Conservation & Community

Protecting our shared conservancy

Conservation & Community

The OI LentiIIe Conservancy is a pioneering exampIe of community-based conservation, which aims to align the interests of tourism and conservation with those of the communities who own the land. The Ol Lentille lodge was donated to and is owned by the local community.

Conservation & community

Community-owned, conservation minded

The unfenced Ol Lentille conservancy plays a vital role in protecting an important animal migration corridor. The model is based on a tight partnership between the Maasai and Samburu communities who own the land (and the safari lodge) and the operators of the tourism business. By protecting the conservancy, they enable the tourism activity, from which they derive direct (financial) and indirect (employment, training...) benefits. This is a "win-win" for the communities and for conservation, funded by tourism.


Acres of wilderness belonging to 4 communities.


Has been invested in the community in the past 15 years.


Schools as well as a level 4 hospital have been opened.


Lodge donated to local Maasai community.

Conservation & community

The ol lentille conservancy

Our 15-year effort to create a 40,000-acre conservancy has resulted in the rewilding of a remote and beautiful part of Africa, with flora and fauna having returned in numbers not seen in human memory. The sustainability of the Conservancy, in a semi-arid part of the country, is a never-ending endeavour, with droughts and illegal grazing by pastoralists constant threats to the health of its flora and fauna.

Conservation & community

An extraordinary partnership

In a pioneering example of community-tourism partnership, the lodge was donated to the community on whose land it sits (the Kijabe community). It is managed under a long term agreement by the current investors.

The four communities involved in the Ol Lentille Conservancy benefit directly from tourism. Each receives a share of the Conservation Fee levied on visitors to be used on community development initiatives according to their own self-defined needs. They also benefit from employment and training opportunities with the lodge.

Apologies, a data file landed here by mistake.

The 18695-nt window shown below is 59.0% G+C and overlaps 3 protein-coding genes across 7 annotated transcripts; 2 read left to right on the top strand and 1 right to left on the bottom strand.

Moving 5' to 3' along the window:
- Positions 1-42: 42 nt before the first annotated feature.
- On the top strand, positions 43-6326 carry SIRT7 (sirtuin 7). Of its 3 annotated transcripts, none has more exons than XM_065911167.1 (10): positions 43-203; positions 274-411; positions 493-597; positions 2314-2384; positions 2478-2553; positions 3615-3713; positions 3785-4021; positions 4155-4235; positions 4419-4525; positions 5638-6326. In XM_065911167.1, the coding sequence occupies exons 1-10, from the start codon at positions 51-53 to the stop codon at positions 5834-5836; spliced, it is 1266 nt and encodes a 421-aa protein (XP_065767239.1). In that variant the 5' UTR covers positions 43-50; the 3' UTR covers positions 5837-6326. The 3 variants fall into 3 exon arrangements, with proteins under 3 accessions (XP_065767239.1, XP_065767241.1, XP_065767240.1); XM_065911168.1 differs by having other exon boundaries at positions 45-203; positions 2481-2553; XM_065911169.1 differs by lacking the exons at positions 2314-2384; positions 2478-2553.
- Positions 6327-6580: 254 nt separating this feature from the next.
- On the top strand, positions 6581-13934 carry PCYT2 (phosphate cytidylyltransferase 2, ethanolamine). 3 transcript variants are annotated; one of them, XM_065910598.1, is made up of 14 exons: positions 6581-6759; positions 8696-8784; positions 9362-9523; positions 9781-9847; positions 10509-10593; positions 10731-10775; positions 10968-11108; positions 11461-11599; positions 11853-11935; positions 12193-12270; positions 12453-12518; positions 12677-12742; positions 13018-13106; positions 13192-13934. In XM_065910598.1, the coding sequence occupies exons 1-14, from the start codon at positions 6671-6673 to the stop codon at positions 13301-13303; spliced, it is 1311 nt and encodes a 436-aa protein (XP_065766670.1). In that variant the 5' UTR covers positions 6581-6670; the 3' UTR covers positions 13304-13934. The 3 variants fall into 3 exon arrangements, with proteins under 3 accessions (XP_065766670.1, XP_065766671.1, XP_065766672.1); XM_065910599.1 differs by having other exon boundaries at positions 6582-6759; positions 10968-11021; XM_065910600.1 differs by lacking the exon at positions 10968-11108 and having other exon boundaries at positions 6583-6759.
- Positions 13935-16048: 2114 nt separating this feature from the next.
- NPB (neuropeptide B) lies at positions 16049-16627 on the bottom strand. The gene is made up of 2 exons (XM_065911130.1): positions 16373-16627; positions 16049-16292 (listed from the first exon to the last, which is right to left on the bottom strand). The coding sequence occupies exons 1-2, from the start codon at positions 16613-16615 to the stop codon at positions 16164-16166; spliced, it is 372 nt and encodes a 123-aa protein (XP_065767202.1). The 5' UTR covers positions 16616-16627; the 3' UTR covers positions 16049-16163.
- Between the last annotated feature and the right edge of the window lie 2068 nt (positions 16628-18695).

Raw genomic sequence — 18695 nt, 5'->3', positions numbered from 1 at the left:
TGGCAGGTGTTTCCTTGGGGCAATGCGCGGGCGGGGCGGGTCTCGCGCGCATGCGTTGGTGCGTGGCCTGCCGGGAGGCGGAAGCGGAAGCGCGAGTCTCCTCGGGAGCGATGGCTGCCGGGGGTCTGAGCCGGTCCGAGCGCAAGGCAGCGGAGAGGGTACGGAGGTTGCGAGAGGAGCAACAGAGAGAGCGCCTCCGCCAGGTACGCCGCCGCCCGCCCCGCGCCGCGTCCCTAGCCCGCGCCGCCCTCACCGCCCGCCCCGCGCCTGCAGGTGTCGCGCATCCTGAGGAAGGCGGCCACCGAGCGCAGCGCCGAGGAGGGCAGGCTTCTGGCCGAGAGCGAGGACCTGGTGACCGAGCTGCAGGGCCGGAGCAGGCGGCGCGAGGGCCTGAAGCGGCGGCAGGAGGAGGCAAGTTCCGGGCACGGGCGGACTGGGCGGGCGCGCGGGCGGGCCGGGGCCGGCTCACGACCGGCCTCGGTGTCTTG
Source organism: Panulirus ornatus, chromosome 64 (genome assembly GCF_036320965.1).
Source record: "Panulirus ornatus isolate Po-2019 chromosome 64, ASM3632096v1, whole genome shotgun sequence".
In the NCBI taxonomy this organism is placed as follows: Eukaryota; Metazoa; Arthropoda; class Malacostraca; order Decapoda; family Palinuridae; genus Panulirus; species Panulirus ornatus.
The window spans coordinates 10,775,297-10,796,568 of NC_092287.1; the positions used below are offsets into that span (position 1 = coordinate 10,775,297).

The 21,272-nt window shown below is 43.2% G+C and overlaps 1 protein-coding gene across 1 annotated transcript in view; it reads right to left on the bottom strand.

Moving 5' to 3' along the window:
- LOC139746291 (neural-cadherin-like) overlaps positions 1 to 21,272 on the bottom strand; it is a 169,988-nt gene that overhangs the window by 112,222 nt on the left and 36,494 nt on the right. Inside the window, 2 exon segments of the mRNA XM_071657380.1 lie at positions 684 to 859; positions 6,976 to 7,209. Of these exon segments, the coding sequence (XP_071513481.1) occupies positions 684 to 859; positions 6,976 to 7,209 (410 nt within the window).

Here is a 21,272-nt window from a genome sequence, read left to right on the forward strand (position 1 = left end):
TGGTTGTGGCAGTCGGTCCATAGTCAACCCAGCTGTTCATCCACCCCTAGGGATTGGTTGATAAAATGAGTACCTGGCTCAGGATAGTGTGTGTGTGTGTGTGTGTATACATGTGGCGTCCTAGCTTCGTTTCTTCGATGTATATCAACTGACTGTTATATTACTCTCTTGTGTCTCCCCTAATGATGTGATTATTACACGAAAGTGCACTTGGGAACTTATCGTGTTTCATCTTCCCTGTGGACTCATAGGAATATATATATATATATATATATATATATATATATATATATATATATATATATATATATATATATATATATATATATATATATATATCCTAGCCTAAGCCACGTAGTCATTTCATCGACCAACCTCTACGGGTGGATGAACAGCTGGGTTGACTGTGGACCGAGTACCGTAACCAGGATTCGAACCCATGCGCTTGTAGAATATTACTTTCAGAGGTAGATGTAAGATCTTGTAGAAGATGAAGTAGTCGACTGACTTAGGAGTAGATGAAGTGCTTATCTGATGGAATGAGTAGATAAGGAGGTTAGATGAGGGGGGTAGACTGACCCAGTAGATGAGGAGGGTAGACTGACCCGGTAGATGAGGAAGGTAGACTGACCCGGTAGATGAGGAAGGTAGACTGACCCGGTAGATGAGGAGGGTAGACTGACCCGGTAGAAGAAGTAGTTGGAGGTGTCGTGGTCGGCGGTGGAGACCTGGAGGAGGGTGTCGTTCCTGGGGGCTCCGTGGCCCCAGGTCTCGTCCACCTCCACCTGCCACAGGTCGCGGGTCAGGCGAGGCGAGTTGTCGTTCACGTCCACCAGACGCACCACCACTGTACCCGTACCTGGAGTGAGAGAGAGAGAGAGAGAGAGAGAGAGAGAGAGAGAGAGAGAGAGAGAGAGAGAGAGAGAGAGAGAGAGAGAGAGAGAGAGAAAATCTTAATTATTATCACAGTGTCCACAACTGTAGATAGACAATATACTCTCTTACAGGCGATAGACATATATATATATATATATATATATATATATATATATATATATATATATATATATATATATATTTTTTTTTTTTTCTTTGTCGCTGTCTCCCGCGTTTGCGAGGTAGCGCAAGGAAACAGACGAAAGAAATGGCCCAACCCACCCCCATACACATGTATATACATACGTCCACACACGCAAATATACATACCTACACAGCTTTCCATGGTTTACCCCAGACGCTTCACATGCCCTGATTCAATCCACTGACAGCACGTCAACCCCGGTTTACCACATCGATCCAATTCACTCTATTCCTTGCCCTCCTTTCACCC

Conservation & community

A remarkable Recovery

The combination of community will and the lodge’s management skills, supported by the African Wildlife Foundation, has led to an astonishing recovery of wildlife and habitat. The Conservancy has gone from over-grazed semi-desert to an abundance of flora and fauna in a few short years. With grass recovery, erosion has been halted and the Ldarboi spring, dead for at least 100 years, has come back to life. With improved vegetation cover, rainwater can permeate the soil, resulting in increased precipitation, creating a virtuous cycle of re-greening, and the return of wildlife in significant numbers.

Conservation & community

The security team

Protecting the Ol Lentille Conservancy is a constant struggle in such a vast and rugged area, with many parts inaccessible by car. We employ 24 rangers, led by a Head Warden, and supported by three squad commanders. The uniformed, armed rangers are all employed from the local communities, including two female rangers. They have been trained by the Kenya Police Reserve (KPR) and 51 Degrees, a training outfit run by ex-Special Air Service personnel. Some of them are members of the KPR, which gives them police enforcement powers. The security team run anti-poaching patrols, mitigate human-wildlife conflict, deal with cattle encroachment on the Conservancy and generally ensure the security of the local communities.

Conservation & community

How to help

We are determined, with your help, to make a deep, lasting and sensitive impression on a small place that will positively impact the environment as well the livelihoods of a traditional but dynamic people. Should you wish to help in any area, such as education, conservation, healthcare or water, please contact our general manager at the lodge ( or Andre (

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